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A better home for our birdlife.

Byline: Tony Henderson Environment editor tony.henderson@ncjmedia.co.uk

BIRDLIFE in the North East will be boosted by a funding award for a riverside nature site.

The PS21.4K award to WWT Washington Wetland Centre will be used to extend and enhance the shingle islands at the site's Wader Lake - home to some of the UK's most northerly breeding avocet.

The current habitat has reached capacity for nesting and more birds are prospecting than can be accommodated, so a project to double its size will be getting underway soon thanks to the generous funding, which came from the Biffa Award.

As well as increasing potential nesting space for avocets - once declared extinct as a breeding species in the UK - a host of other wading bird species will benefit from the plans too, including a significant local population of breeding common tern.

Reserve manager John Gowland said: "Both avocet and common tern are amber-listed birds of conservation concern and our site is home to some key breeding colonies, with the terns peaking at about 100 pairs and avocets increasing from the first pair in 2006 to a site record of 23 adults in summer 2015.

"Thanks to this fantastic Biffa Award funding we're now able to double the area of suitable breeding habitat by adding a new island along with a loafing spit, which will be ideal for smaller species such as little ringed plover.

"These will be adjacent to the current islands in the open area of the lake and easily visible from our lakeside hides.

"Avocets have only been breeding in the North East for ten seasons, so to potentially boost their numbers significantly would be a huge conservation success story.

"Plus, by increasing the numbers of terns - which are feisty defenders of their territories and nests - we also increase protection for other species sharing the lake, such as gadwall, shoveler, redshank and lapwing."

And it isn't only breeding waders which will benefit from the improvements - both wintering birds and humans are set to reap the rewards as well.

"We're home to one of the largest inland freshwater curlew roosts in the UK and in winter, when the water levels are high, these 1,000-plus birds will now have double the space to settle down on at dusk", added John.

"Meanwhile, the addition of a sand martin bank at the far end of the lake near the Prince's Trust hide will hopefully encourage the species to nest here for the very first time.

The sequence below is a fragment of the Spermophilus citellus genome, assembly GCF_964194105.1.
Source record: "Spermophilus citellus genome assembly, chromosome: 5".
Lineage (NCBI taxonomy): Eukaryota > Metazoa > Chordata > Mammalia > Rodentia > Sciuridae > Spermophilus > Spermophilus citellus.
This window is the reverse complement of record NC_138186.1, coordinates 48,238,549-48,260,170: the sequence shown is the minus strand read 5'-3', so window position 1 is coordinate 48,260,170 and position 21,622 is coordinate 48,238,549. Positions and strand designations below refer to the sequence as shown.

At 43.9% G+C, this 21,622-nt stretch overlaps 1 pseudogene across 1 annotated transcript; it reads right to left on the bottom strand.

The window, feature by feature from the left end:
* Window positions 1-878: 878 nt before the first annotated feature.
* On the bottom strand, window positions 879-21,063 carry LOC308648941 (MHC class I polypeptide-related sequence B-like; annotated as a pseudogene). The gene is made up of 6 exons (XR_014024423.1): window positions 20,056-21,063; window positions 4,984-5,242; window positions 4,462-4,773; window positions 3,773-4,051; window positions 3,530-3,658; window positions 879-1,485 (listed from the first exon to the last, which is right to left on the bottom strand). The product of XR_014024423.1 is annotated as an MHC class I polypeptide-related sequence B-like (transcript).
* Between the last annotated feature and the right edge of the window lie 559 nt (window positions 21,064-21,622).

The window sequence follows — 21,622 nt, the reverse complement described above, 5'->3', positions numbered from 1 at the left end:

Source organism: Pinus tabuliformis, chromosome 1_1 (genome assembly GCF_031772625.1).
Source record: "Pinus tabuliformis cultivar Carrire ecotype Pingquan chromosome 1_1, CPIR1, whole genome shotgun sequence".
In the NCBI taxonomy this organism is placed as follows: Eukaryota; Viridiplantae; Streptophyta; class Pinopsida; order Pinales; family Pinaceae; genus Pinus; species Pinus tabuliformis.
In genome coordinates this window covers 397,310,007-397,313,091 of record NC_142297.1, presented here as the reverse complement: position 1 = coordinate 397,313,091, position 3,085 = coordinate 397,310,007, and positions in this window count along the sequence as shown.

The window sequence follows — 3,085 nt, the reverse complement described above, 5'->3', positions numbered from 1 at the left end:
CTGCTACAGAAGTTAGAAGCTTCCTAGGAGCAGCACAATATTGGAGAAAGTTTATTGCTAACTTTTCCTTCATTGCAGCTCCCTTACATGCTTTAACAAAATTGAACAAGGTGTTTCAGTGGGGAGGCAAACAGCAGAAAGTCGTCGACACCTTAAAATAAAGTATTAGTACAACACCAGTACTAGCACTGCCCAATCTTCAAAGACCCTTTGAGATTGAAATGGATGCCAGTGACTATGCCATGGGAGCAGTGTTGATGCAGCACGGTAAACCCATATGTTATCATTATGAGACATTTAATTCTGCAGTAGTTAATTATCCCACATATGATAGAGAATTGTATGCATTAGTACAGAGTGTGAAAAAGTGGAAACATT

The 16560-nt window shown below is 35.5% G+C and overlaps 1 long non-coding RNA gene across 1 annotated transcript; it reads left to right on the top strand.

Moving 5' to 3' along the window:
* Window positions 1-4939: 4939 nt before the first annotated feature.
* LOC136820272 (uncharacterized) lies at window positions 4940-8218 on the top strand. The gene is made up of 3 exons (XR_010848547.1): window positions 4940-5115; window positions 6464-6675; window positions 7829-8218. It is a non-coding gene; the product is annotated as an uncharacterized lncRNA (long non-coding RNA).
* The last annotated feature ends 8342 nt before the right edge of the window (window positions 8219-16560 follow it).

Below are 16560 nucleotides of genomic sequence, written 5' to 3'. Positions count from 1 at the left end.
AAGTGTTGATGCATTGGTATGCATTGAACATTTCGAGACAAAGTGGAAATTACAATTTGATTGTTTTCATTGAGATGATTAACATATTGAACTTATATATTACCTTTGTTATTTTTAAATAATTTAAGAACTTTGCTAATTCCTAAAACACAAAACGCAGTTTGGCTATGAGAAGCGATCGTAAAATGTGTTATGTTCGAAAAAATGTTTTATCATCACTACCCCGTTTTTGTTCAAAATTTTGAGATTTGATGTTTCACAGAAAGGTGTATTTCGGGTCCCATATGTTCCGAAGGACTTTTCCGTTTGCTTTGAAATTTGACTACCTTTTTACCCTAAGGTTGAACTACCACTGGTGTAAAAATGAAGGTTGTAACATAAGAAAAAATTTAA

"Both of these spectacles will be in clear view of wildlife watchers, so our visitors and members will experience even closer encounters with unforgettable wetland wildlife.

"And last but not least, our own hardworking staff and volunteers will have their workloads eased by the construction of a hard-surface causeway. After each breeding season, the islands are topped up with shingle and we currently painstakingly wheelbarrow it over eroding mud, but a causeway will allow us to get a tractor out onto the habitat instead, which is brilliant.

"We're incredibly grateful for the Biffa Award funding and can't wait to see how this exciting new development will establish and mature." Biffa Award is a multi-million pound fund that helps to build communities and transform lives through awarding grants to community and environmental projects across the UK (www.biffa-award.org).

Gillian French, Biffa Award Programme Manager, said: "We're thrilled to be supporting WWT's work to boost the numbers of these rare wading birds. This project is an excellent example of how the Landfill Communities Fund can help to rebuild biodiversity across the UK, and encourage more communities to engage with wildlife."

Under the Landfill Tax Regulations 1996, landfill operators like Biffa Group Ltd are liable for taxes on waste deposited in landfill sites. The Landfill Communities Fund allows them to donate a small percentage of their tax liability to projects working to improve communities living within the vicinity of landfill sites.

Both of these spectacles will be in clear view of wildlife watchers John Gowland

CAPTION(S):

Leanne McCormella, of Washington Wetland Centre Iain Buist
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Publication:The Journal (Newcastle, England)
Date:Aug 19, 2015
Words:678
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